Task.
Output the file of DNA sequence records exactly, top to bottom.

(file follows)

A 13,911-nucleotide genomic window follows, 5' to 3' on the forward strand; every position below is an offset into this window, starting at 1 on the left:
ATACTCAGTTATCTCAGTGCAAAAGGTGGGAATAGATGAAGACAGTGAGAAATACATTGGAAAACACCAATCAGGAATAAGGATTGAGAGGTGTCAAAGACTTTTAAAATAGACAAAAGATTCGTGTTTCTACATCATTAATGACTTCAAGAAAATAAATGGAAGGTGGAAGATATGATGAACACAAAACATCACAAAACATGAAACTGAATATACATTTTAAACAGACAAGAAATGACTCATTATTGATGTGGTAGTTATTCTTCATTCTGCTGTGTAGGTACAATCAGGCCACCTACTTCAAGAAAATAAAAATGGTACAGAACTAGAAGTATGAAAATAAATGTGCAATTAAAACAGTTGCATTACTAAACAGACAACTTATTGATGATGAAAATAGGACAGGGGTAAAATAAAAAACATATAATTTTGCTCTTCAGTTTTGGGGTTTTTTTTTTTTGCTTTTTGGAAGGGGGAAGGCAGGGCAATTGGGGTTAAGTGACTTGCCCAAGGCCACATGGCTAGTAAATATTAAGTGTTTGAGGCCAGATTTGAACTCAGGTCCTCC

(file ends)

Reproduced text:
A 13,911-nucleotide genomic window follows, 5' to 3' on the forward strand; every position below is an offset into this window, starting at 1 on the left:
ATACTCAGTTATCTCAGTGCAAAAGGTGGGAATAGATGAAGACAGTGAGAAATACATTGGAAAACACCAATCAGGAATAAGGATTGAGAGGTGTCAAAGACTTTTAAAATAGACAAAAGATTCGTGTTTCTACATCATTAATGACTTCAAGAAAATAAATGGAAGGTGGAAGATATGATGAACACAAAACATCACAAAACATGAAACTGAATATACATTTTAAACAGACAAGAAATGACTCATTATTGATGTGGTAGTTATTCTTCATTCTGCTGTGTAGGTACAATCAGGCCACCTACTTCAAGAAAATAAAAATGGTACAGAACTAGAAGTATGAAAATAAATGTGCAATTAAAACAGTTGCATTACTAAACAGACAACTTATTGATGATGAAAATAGGACAGGGGTAAAATAAAAAACATATAATTTTGCTCTTCAGTTTTGGGGTTTTTTTTTTTTGCTTTTTGGAAGGGGGAAGGCAGGGCAATTGGGGTTAAGTGACTTGCCCAAGGCCACATGGCTAGTAAATATTAAGTGTTTGAGGCCAGATTTGAACTCAGGTCCTCC